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4 technologies to improve workplace safety

workplace safety

Rapid innovation in technology is impacting every corner of business operations—and workplace safety is no exception. Advances in nanotechnology, robotics, data analytics, video, and telecommunications are enabling employers to improve workplace safety in a variety of ways, such as better monitoring employees’ health, reducing physical stress, and keeping personnel out of harm’s way. In addition to protecting workers, safety technology can help boost employee morale, reduce turnover, and control business insurance costs.

Virtually any company can benefit from investments in workplace safety technology. Businesses with physically intense operations—such as construction, transportation and warehousing, and farming—may see the greatest benefits from the following four types of safety tech.

  1. Wearables

    Wearable technologies are now available that can help lower the frequency and severity of injury to workers. Wearable technology falls into four categories:

    • Physiological Monitoring - Devices that track body temperature, heart rate, respiration, and other physiological measurements can help determine when a worker is fatigued or stressed and therefore at greater risk of injury.
    • Environmental Monitoring - These wearables can alert your employees of unsafe air quality or temperature conditions that could cause injuries.
    • Proximity Detection - This type of wearable, which can be embedded in personal protective equipment (PPE) like hardhats, can help prevent employees from entering hazardous areas or getting too close to equipment.
    • Exoskeletons and Exosuits - By providing assistive force for physical tasks, such as heavy lifting or standing for long periods, these wearables can help prevent injuries and enable injured employees to return to work more quickly.

    Be aware that adapting some wearable technologies may raise privacy concerns with your employees.

  1. Drones and robots

    Manufacturing robots that perform repetitive and lifting tasks have long enabled businesses to reduce workplace injuries. Now your business may be able to further improve workplace safety by assigning higher-risk tasks to sophisticated, highly mobile drones and robots.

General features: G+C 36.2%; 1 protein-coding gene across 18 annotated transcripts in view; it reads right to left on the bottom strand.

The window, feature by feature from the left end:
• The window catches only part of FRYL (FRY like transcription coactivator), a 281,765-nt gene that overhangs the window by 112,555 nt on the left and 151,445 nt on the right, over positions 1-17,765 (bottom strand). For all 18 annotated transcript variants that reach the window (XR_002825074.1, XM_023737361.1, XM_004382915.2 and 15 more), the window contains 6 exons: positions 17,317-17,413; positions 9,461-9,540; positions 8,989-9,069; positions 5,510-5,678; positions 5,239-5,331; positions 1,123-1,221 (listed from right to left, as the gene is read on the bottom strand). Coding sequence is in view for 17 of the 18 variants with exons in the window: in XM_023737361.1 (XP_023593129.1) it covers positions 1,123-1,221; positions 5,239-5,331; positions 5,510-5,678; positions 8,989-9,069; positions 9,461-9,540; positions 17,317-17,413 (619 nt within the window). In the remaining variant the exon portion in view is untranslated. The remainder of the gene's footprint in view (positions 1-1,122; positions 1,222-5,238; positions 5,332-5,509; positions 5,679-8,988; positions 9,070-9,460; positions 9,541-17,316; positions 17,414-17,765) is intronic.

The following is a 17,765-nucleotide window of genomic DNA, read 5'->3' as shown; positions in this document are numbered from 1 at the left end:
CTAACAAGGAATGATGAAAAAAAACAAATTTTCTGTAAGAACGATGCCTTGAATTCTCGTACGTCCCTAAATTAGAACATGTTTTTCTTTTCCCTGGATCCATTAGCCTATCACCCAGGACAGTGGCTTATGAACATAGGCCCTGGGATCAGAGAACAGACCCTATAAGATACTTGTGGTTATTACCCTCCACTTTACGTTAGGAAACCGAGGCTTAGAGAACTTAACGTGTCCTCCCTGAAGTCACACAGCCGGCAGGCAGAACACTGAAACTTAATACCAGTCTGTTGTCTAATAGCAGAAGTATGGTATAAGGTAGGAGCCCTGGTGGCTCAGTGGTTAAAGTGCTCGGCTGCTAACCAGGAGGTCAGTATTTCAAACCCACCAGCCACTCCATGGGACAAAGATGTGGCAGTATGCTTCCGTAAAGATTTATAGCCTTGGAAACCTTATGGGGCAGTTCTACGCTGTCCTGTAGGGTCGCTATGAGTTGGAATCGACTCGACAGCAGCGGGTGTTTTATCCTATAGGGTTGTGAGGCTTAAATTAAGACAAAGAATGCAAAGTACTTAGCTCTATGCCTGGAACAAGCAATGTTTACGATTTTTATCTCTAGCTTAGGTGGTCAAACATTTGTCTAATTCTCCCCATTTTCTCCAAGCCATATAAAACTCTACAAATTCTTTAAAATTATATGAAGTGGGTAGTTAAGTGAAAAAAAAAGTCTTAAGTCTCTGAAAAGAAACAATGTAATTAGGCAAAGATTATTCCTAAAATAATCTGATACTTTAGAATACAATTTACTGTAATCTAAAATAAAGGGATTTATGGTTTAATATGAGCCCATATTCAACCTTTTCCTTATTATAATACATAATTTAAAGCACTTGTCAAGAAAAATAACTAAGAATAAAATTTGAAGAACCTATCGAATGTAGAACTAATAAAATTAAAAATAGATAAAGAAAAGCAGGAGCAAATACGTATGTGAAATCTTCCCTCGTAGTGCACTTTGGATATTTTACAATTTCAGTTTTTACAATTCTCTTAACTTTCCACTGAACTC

Drones—or Unmanned Aircraft Systems (UAS)—can be used by businesses such as construction companies and manufacturers to minimize employees’ exposure to falls and other risks by inspecting sites and monitoring operations. Similarly, robots can access hazardous, difficult-to-reach locations—such as tunnels and storage tanks—to perform inspections and collect samples.

  2. Safety apps

    Smartphone apps are one of the easiest ways to leverage technology to assess, monitor, and improve workplace safety. Available apps—many of which are free— enable workers and supervisors to evaluate tasks and working conditions by, for example, measuring noise hazards, promoting ladder safety and safe lifting, and providing guidance on handling hazardous materials. Some sector-specific apps also support workplace safety by helping businesses remain compliant with occupational safety regulations. 

  3. VR and AR

    Today, many tech vendors are already offering Virtual reality (VR) safety training programs that can enable your employees to practice using equipment and simulate working environments that pose potential risks. VR can also be used for training drills, such as fire evacuations. Looking into the future, virtual reality and augmented reality (AR) technologies may be increasingly used to simulate tasks to measure and reduce risks—before a worker starts the actual job.

The high costs of workplace accidents

When evaluating your occupational safety and workers compensation insurance options, consider more than premium costs and claims handling. A workplace injury can hurt morale and productivity, as well as generate costs associated with turnover and absenteeism. Ask your insurer about services that will help you improve workplace safety and reduce accidents in the first place. Your insurer may be able to help you identify technologies best suited to improve worker safety at your business.

This document is advisory in nature and is offered as a resource to be used together with your professional insurance advisors in maintaining a loss prevention program. It is an overview only, and is not intended as a substitute for consultation with your insurance broker, or for legal, engineering or other professional advice.

Chubb is the marketing name used to refer to subsidiaries of Chubb Limited providing insurance and related services. For a list of these subsidiaries, please visit our website at Insurance provided by ACE American Insurance Company and its U.S. based Chubb underwriting company affiliates. All products may not be available in all states. This communication contains product summaries only. Coverage is subject to the language of the policies as actually issued. Surplus lines insurance sold only through licensed surplus lines producers. Chubb, 202 Hall's Mill Road, Whitehouse Station, NJ 08889-1600.


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